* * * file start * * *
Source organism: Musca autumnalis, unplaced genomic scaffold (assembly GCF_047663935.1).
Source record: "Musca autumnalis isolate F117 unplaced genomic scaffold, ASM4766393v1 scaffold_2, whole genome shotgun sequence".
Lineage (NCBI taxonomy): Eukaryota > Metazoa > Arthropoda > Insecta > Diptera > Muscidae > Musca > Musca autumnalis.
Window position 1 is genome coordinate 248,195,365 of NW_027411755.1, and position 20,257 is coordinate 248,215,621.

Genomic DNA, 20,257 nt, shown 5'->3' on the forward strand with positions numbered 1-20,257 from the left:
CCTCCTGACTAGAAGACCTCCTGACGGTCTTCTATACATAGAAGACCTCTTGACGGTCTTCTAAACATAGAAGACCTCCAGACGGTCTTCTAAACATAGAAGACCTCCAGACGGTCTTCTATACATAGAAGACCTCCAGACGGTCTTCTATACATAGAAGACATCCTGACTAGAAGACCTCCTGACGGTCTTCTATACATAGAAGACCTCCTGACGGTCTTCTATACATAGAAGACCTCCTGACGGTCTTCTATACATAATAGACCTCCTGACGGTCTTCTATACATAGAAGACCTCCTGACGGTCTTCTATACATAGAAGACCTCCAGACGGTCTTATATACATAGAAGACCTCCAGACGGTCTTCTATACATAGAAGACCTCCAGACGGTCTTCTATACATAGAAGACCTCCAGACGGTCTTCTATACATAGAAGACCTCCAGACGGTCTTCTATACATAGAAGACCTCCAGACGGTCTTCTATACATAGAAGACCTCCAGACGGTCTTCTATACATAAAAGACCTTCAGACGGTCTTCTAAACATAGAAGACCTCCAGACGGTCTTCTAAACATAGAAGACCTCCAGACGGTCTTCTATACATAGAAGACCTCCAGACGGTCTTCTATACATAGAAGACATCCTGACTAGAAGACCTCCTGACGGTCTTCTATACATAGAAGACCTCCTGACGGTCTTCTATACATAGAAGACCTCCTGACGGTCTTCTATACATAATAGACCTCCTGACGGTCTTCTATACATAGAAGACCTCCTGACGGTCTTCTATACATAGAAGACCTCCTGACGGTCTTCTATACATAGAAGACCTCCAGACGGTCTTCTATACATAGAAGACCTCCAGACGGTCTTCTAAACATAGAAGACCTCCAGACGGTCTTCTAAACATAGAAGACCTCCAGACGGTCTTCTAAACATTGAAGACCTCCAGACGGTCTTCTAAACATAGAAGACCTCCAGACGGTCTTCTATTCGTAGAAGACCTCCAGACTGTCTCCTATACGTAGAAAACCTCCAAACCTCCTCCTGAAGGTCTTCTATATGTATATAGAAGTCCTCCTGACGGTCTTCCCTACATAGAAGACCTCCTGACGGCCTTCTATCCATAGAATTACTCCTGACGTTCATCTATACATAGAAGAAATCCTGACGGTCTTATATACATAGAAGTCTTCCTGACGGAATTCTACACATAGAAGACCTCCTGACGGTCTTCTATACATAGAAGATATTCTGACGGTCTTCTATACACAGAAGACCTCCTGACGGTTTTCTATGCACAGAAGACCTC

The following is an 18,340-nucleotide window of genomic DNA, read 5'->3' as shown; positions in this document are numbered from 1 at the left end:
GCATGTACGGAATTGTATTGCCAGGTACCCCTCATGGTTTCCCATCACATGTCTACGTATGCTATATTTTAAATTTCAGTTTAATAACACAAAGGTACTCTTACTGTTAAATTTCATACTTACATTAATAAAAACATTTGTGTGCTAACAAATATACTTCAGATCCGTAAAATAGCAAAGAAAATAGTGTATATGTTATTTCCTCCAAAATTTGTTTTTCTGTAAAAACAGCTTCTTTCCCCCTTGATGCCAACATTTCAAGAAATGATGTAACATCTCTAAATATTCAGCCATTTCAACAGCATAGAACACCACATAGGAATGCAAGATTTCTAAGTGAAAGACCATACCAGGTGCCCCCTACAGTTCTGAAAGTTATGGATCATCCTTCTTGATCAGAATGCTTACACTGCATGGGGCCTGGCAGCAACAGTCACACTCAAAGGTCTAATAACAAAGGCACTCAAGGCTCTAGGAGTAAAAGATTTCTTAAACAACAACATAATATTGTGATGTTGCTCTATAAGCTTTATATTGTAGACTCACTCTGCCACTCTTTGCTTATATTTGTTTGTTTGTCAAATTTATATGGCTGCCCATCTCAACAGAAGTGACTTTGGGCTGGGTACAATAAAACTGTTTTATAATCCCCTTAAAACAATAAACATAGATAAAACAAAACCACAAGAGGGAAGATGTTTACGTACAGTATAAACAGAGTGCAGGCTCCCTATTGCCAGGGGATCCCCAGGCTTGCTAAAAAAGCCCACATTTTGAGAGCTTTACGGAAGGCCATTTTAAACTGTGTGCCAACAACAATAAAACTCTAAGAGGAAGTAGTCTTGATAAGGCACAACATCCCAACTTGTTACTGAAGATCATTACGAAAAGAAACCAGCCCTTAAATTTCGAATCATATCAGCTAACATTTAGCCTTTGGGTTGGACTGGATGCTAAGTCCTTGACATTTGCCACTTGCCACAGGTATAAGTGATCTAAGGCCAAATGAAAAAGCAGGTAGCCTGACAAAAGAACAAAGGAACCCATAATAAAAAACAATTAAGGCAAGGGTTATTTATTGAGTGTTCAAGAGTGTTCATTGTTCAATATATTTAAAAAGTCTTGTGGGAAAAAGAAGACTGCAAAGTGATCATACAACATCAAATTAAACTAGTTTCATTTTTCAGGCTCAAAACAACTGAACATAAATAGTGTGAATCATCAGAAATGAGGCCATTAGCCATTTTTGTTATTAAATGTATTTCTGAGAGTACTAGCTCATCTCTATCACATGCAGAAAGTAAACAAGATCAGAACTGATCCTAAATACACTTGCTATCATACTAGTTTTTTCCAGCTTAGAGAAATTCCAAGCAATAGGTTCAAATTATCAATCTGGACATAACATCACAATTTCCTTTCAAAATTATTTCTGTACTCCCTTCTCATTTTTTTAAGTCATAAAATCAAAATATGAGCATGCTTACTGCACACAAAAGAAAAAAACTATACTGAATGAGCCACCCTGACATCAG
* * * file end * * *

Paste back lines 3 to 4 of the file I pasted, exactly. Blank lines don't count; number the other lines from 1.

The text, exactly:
Lineage (NCBI taxonomy): Eukaryota > Metazoa > Arthropoda > Insecta > Diptera > Muscidae > Musca > Musca autumnalis.
Window position 1 is genome coordinate 248,195,365 of NW_027411755.1, and position 20,257 is coordinate 248,215,621.